With all the talk of ‘parking the bus’, ‘grinding out results’ and ‘negative football’, Tom O Connor takes a look back at a few reasons why the Premier League was more fun in the 1990s than today.
There were more teams competing for the league every season
From the 1992/3 season until the turn of the twentieth century the Premier League was won by 3 teams- namely Manchester United, Arsenal and Blackburn. Since the 1999/2000 season add Chelsea and Manchester City to the list. However, next season it can be pretty much guaranteed that the title fight will be between the two Manchester clubs, Chelsea and Arsenal.
Liverpool and Spurs will valiantly battle throughout the season but they won’t really be in contention. Twenty years ago things were different- the only club accused of having a ‘rich owner’ were Blackburn Rovers yet Jack Walker’s money paled into insignificance compared to today’s billionaire owners. They only won the league once yet challenged for the title for a few seasons, similar to Newcastle (1995/96), Leeds United (1999/00) and Nottingham Forest (3rd in 1994/5).
Add in Manchester United, Arsenal and Liverpool and that’s seven different teams who challenged for the Premier League in 8 years. In the past 15 seasons only the aforementioned ‘Big Five’ have really been in contention.
There were more characters in the game
Today the few true flair players in the Premier League play for the top teams- Hazard, Coutinho, Di Maria, Silva and Ozil are playing at title challenging teams where they are expected to make the difference with their trickery. While other teams have flair players such as Burnley’s George Boyd and Crystal Palace’s Yannick Bolasie, the emphasis is on their ability to work for the team.
Not so in the 90s- talent was more evenly spread around the league and teams looked to their magicians for spells not work rate. Players like Georgi Kinkladze (Man City/Southampton), Paolo Wanchope (Derby/West Ham/Man City), Gianfranco Zola (Chelsea), Tony Yeboah (Leeds), Tino Asprilla (Newcastle) and Matt Le Tissier (Southampton) made a difference to their clubs and got supporters excited by enjoying their football.
Dribbling the length of the field, showboating and hammering in long distance crossbar exploding goals. People got excited when the ball was at their feet, kids wanted their own ball to dribble down the street and launch volleys. Now it’s about ‘the system’ and how much a player brings to the team.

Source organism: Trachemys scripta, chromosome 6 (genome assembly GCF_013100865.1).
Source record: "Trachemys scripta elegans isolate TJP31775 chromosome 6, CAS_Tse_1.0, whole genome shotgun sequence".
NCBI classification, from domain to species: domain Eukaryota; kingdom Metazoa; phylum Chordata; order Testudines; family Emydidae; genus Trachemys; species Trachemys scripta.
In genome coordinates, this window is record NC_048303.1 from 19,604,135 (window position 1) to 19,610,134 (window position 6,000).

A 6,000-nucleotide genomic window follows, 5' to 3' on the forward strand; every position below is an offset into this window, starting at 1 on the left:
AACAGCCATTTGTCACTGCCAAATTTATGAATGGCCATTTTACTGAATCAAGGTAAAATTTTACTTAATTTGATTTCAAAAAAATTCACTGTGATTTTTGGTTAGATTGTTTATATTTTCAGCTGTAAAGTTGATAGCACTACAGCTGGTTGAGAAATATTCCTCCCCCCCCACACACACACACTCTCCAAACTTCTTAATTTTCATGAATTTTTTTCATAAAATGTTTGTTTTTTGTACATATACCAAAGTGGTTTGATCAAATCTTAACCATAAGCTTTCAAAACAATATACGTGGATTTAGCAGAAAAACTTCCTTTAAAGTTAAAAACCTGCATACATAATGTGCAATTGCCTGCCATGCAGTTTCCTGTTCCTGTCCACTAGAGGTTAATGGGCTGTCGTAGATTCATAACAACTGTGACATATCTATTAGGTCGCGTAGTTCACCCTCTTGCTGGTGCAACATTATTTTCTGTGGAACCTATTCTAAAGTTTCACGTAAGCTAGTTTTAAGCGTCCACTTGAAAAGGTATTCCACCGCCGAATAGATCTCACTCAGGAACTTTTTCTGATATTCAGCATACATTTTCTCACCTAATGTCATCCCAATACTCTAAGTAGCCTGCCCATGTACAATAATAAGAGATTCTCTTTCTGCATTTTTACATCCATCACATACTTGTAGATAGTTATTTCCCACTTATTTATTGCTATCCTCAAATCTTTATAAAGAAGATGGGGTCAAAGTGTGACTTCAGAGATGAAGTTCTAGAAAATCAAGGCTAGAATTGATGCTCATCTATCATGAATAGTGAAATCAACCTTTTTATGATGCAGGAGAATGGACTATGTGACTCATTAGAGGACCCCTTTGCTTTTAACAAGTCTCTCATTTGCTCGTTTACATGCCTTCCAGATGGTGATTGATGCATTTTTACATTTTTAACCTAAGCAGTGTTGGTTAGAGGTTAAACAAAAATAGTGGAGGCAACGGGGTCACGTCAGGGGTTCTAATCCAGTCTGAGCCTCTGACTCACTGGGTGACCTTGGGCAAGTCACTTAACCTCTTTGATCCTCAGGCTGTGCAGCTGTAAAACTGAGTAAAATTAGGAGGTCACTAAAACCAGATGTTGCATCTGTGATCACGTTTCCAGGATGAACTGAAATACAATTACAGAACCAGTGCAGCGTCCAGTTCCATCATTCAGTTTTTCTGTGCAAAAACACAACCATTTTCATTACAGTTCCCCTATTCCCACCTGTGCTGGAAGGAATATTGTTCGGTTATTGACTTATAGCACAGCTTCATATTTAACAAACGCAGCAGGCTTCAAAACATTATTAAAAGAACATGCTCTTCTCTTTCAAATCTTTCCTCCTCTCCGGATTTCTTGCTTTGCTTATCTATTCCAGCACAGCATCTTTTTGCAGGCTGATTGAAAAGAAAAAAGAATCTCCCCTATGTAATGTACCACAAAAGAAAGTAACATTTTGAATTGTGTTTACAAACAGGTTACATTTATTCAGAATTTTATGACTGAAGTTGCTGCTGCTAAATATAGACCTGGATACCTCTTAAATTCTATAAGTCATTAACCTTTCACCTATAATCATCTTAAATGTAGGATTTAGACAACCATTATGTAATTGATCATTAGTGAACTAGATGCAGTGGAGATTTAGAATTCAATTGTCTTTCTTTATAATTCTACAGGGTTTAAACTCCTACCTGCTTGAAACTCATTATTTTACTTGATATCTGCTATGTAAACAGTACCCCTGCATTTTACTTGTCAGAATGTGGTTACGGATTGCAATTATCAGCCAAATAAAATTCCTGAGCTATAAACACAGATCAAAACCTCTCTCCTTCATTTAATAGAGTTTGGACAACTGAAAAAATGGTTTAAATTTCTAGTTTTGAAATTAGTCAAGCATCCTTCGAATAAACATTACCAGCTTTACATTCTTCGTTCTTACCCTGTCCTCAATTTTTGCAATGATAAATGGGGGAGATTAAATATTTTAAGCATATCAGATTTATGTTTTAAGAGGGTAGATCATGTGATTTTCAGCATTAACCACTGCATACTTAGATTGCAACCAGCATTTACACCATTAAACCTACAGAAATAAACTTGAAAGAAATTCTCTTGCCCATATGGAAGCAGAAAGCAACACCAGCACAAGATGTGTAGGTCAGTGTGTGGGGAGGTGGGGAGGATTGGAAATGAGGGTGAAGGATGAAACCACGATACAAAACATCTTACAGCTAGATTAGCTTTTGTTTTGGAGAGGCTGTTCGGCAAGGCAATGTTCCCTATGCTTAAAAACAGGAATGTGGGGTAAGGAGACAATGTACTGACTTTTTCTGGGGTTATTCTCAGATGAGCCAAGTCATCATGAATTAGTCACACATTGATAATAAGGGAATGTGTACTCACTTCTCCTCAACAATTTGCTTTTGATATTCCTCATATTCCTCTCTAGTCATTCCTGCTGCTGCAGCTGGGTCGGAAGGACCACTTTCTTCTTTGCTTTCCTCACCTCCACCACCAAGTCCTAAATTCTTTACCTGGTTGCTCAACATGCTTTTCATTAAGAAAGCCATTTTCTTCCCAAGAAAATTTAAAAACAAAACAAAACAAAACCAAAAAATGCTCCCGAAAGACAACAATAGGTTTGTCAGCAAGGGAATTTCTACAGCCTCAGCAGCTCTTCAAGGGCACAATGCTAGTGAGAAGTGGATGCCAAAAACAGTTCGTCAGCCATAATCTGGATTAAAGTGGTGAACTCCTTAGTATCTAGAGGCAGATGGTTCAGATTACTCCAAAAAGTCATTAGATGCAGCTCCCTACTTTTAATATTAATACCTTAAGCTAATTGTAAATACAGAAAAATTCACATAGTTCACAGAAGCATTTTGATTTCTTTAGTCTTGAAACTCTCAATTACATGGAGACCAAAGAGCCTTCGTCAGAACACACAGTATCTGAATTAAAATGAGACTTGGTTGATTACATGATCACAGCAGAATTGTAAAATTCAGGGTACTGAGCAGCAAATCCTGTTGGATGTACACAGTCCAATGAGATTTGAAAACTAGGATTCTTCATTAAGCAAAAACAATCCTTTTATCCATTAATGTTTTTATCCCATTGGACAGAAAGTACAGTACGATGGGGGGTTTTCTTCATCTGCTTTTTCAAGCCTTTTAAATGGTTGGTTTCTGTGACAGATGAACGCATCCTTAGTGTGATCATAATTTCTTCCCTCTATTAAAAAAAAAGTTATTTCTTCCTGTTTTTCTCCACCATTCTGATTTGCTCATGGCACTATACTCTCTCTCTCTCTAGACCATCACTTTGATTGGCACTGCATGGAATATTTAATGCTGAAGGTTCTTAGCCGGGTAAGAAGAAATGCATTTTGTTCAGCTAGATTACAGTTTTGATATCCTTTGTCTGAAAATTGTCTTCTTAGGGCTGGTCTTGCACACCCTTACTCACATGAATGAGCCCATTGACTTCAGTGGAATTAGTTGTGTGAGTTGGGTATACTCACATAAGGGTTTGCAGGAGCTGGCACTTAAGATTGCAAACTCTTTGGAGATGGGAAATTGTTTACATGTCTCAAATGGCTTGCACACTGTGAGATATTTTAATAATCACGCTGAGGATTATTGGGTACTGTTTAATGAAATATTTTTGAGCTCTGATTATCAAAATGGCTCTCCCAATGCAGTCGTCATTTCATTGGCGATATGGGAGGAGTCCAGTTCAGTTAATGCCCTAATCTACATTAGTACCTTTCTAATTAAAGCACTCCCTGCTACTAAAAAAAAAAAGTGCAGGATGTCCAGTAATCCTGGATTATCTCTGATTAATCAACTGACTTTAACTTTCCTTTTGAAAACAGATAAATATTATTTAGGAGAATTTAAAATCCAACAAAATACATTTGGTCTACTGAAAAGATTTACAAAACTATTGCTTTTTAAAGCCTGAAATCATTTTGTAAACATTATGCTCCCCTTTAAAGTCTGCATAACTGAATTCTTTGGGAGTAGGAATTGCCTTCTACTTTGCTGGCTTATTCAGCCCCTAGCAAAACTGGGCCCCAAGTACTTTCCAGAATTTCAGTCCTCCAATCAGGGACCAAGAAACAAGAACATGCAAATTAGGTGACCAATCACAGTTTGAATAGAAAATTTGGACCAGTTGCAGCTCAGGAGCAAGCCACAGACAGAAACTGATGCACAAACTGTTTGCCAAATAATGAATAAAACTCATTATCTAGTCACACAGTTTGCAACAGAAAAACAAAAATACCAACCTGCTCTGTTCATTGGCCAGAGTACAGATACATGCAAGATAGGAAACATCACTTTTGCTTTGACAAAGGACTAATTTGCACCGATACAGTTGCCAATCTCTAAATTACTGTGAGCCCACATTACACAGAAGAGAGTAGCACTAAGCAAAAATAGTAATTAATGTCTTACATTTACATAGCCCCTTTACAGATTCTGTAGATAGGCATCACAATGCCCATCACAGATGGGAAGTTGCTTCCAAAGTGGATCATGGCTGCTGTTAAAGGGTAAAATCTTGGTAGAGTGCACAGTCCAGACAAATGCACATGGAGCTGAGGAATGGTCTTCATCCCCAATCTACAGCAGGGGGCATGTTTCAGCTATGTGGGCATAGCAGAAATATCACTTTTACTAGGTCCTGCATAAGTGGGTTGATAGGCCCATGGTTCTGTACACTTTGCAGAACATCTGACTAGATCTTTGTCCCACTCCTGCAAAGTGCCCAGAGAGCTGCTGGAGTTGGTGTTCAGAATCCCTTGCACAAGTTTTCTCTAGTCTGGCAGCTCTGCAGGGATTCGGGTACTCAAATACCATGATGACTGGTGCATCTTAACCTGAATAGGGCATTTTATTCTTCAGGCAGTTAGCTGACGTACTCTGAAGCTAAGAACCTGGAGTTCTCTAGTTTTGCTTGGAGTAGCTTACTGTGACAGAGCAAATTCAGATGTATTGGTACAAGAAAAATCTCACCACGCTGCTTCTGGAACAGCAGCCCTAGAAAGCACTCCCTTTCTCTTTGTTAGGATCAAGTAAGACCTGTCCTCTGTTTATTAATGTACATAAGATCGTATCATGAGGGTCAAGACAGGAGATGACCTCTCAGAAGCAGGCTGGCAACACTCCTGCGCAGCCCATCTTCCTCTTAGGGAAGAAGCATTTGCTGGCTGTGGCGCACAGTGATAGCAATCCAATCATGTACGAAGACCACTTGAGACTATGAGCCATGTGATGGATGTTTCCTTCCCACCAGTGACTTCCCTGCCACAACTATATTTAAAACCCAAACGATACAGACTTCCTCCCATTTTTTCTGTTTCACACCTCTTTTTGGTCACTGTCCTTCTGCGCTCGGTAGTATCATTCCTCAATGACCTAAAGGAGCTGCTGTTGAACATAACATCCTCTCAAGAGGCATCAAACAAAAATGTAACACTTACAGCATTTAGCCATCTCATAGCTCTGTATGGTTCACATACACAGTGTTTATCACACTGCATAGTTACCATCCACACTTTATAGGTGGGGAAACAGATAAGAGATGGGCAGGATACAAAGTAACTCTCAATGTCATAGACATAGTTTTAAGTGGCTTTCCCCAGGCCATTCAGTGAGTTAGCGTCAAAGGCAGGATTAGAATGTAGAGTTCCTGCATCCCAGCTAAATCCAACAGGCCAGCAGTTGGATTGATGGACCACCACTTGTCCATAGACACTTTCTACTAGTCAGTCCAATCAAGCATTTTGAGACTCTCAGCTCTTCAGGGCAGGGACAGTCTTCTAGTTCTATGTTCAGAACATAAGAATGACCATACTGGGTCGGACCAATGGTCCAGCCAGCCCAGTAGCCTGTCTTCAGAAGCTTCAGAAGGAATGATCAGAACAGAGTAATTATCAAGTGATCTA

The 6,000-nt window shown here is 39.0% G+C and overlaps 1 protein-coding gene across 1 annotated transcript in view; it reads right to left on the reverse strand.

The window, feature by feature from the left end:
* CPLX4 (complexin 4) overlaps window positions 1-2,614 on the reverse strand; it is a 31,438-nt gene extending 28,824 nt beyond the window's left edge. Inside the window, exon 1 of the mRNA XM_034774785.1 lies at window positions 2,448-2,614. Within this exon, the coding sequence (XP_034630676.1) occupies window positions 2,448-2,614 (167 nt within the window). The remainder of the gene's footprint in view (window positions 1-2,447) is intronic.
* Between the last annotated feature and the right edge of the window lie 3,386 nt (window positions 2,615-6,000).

Lack of cynicism and proper tackles
Players like Julian Dicks, Stuart Pearce, Vinnie Jones, Neil Ruddock, Paul Ince and David Batty were known for their full blooded challenges but they wouldn’t last 90 minutes in a Premier League game this season. Their modus operandi was to take the ball and if the man was there then so be it. Mistime a tackle and accept a yellow card. Now if a player looks like they may tackle another player, people are defending the diving on the ground to escape the tackle, even Roy Hodgson backed Wayne Rooney’s ‘avoidance of the tackle’ in winning a penalty against Preston in the FA Cup this season.
I’m not advocating the return of ‘leg breaking’ tackles, I’m just saying tackling was more of a spectacle in the 1990s and people found a way to avoid it without auditioning for ‘Swan Lake’. Cynical tackling is one issue that has always been around- cynically winning free kicks and penalties is new and no fun.
Supporters could afford to go to games and create an atmosphere
Soccer in England is essentially a working class sport, a sport that people can access and enjoy at the weekend or midweek to take their mind off work. It should be a sport where men and women can bring their kids to watch a game as a family and for the attendees of the 1990s this was the reality.
These people had grown up on the terraces in the 1970s and brought their offspring up in the same manner- football clubs were for the family and affordable. Today, while there are still family areas in stadia, it’s too expensive for an average worker to bring their kids to a Premier League game- to be fair to West Ham they had a ‘Kid for a Quid’ campaign for 6 Premier League games this year but with the cheapest season tickets ranging from £299 (Man City) to over £1000 (Arsenal) it’s not a sport for families to attend on a regular basis anymore.
Roy Keane famously criticised the ‘Prawn Sandwich Brigade’ and the Emirates is notorious for its lack of atmosphere- I don’t recall these discussions taking place when modest, homely stadia such as The Dell and Elland Road were packed with screaming kids and adults enjoying a fun day out. The average price for a ticket in the top division in 1992 was £7.56- I’ve paid £32 to see Leeds United play in the Championship. Prices and profits have replaced family fun with regards to the match day experience.
Premier League soccer today is played by richer players in newer stadia in front of increased worldwide audiences but I, for one, would like to see a return to soccer as the sport it was invented as- to be enjoyed by the masses and accessible to all.